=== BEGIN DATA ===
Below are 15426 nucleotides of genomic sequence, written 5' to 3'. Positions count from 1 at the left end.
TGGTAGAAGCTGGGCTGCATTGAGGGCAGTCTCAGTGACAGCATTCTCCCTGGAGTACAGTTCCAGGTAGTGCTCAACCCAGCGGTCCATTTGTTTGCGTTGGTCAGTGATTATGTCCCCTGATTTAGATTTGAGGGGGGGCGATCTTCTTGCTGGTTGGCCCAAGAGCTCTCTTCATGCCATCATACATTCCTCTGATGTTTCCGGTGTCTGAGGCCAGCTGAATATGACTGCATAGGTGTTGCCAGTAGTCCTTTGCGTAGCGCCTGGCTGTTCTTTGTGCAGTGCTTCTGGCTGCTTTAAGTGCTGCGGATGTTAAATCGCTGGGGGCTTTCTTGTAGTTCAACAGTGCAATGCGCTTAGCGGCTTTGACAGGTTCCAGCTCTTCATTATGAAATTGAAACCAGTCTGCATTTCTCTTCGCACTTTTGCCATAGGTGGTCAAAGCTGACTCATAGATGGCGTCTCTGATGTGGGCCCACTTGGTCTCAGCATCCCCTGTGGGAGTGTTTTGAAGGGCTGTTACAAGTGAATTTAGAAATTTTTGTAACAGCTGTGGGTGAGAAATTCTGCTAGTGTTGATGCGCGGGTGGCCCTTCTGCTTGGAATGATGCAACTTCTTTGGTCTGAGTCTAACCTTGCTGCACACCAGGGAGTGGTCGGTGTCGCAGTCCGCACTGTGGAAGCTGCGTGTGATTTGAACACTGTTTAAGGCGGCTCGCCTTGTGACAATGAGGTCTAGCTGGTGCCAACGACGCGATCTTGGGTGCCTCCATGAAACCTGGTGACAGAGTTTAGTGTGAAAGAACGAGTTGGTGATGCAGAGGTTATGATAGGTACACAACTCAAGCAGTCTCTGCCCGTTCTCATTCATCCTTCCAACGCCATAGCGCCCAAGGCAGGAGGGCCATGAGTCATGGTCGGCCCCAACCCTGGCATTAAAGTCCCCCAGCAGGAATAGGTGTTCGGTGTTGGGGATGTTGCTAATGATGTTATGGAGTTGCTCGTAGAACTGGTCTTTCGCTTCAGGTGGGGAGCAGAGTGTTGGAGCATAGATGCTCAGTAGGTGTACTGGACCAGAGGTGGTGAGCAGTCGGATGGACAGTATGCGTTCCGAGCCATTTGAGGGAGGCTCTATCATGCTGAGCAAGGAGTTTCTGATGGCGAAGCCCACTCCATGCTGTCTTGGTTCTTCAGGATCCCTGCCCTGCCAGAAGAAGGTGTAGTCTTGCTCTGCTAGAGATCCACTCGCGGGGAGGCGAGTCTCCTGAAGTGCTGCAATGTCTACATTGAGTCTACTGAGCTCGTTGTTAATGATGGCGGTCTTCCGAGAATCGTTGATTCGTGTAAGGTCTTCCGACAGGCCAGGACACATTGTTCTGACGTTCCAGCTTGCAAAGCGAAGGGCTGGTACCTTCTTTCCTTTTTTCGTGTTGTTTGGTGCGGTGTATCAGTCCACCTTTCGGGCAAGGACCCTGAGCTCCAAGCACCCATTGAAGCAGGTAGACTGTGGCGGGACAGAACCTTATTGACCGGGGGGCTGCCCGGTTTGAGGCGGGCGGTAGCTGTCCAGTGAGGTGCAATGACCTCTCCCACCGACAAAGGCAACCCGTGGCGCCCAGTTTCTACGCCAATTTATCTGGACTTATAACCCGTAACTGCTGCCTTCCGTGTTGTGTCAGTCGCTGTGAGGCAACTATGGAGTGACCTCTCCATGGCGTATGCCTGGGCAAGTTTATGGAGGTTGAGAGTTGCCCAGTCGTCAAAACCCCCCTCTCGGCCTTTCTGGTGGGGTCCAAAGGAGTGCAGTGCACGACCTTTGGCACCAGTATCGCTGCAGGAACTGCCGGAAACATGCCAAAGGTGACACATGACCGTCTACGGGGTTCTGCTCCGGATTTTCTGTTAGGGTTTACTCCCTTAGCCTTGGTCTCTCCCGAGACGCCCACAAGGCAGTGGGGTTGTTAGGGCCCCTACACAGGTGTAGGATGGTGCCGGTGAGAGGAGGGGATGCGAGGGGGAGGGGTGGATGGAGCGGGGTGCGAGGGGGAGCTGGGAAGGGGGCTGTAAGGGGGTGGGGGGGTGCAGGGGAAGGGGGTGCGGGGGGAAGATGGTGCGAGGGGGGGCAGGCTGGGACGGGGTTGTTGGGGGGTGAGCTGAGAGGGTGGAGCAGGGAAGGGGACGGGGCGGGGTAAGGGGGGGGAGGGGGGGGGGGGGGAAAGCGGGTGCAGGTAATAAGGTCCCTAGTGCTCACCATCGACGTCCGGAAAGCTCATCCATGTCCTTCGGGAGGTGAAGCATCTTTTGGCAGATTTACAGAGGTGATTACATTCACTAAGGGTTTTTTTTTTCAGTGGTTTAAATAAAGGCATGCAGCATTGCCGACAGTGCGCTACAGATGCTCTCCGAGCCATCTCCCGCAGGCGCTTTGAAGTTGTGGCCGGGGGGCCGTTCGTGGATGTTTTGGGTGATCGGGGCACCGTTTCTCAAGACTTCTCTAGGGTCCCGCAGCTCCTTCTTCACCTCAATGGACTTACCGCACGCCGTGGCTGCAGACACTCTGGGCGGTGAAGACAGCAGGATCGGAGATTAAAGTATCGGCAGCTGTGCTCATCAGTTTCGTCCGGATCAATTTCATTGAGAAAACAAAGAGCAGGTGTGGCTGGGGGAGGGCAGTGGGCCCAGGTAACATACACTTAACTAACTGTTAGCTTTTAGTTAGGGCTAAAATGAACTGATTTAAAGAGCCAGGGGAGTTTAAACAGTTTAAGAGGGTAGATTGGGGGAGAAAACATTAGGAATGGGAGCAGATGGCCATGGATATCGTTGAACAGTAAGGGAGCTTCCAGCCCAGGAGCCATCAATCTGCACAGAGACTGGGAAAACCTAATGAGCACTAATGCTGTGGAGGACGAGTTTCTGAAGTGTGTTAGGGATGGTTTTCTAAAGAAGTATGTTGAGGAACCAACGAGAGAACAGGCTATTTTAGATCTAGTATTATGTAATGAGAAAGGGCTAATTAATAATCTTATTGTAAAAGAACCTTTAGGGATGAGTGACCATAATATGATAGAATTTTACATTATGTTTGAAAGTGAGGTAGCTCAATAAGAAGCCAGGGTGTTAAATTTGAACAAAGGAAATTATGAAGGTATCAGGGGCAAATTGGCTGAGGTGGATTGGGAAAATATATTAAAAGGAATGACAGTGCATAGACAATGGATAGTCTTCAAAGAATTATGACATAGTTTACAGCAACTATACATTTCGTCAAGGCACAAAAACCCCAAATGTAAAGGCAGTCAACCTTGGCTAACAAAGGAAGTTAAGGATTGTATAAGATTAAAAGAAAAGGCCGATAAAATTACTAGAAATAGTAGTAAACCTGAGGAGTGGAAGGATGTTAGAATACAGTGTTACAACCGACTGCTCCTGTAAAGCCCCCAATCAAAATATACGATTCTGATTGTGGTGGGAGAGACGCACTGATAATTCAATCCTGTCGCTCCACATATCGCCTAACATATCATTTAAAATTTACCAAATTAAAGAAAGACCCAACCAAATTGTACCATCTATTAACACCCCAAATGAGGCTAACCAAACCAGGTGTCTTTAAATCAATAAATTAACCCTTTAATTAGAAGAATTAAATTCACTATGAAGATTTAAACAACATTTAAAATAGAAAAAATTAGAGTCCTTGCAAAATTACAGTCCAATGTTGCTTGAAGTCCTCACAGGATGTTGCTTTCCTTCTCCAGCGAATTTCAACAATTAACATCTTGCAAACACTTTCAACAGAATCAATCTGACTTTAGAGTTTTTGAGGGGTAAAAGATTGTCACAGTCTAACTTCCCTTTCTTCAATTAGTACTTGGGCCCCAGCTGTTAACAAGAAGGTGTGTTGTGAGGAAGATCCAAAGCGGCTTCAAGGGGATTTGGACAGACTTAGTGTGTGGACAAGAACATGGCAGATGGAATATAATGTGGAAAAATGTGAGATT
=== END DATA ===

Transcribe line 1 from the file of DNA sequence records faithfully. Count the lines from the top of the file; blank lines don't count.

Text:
Below are 15426 nucleotides of genomic sequence, written 5' to 3'. Positions count from 1 at the left end.